This is a proud place, preserved by not having become a part of the ‘progress’ which has overtaken most other old Australian towns. Its people realise they occupy a piece of history which no amount of gold now could buy. At Maldon the air is sweet, the wildflowers flamboyant, the lemons and limes fragrant, the roses brilliant, the wattles and almond blossoms wild against the sky, the elms and white gums gentle screens under the afternoon heat, and the people friendly. The pace, if that is what it should be called, is easy. The rush is over but the secret stays.
John Larkin – Australia’s First Notable Town, Maldon, 1966
Street Scenes in Maldon, Victoria
The morning after my fruitful visit to the Castlemaine Historical Society, which I chronicled in last month’s post), I took the local and infrequent bus to the small ex-goldrush town of Maldon. It was a quiet Wednesday in mid-January with temperatures predicted to rise to almost 40 degrees, and not surprisingly there were only a couple of other people making the twenty-minute journey with me. Unfortunately, the local research centre was only open on a Friday for four hours (unless there was a fire warning). And despite a request from the researchers in Castlemaine, the centre was unable to send out someone to allow me to visit the archives (which can be done for a reasonable price), as the extremely hot and dry weather had led to just such a warning in the area.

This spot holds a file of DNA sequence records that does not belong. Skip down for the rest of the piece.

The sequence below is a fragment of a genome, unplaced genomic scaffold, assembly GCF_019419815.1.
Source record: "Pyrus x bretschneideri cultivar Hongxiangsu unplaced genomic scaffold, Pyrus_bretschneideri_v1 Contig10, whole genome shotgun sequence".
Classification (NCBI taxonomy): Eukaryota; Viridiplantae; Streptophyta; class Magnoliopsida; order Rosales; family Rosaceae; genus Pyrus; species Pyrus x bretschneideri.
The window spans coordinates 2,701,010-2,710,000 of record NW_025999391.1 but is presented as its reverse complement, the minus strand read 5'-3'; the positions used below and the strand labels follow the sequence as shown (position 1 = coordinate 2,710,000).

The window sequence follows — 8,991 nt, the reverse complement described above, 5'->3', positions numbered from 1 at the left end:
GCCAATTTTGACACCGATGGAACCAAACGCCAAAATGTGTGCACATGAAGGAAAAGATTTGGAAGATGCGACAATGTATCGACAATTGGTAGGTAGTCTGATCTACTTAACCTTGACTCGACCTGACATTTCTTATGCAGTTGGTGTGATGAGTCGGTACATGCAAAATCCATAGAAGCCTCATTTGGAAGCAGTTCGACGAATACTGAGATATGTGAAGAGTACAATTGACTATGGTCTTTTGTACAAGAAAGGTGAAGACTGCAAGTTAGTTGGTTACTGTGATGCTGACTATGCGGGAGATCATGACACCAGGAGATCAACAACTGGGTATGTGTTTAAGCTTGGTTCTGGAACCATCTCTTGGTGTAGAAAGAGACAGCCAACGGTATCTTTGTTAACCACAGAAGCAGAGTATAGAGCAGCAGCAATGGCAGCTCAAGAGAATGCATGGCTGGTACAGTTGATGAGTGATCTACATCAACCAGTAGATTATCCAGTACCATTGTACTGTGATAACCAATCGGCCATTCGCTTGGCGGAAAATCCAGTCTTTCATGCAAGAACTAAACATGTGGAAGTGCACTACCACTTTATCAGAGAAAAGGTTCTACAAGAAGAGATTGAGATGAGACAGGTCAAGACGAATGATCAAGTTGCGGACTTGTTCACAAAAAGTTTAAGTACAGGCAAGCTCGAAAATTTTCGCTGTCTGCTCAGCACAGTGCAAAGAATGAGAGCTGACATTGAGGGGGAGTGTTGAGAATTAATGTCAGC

Although I was disappointed at this news (to have come this far and been thwarted), part of me felt that after the previous successful research day I’d had in Castlemaine, where I’d discovered so much more about my ancestors than I could ever have imagined, I had probably accessed most of the information available on the Haydons. And so I told myself that anything else the centre might have (books, museum exhibits) would just be a distraction on the only day I had to explore the whole area, which included the out-of-town graveyard where Ann Haydon was buried, and the community of Eaglehawk where the family had lived and worked.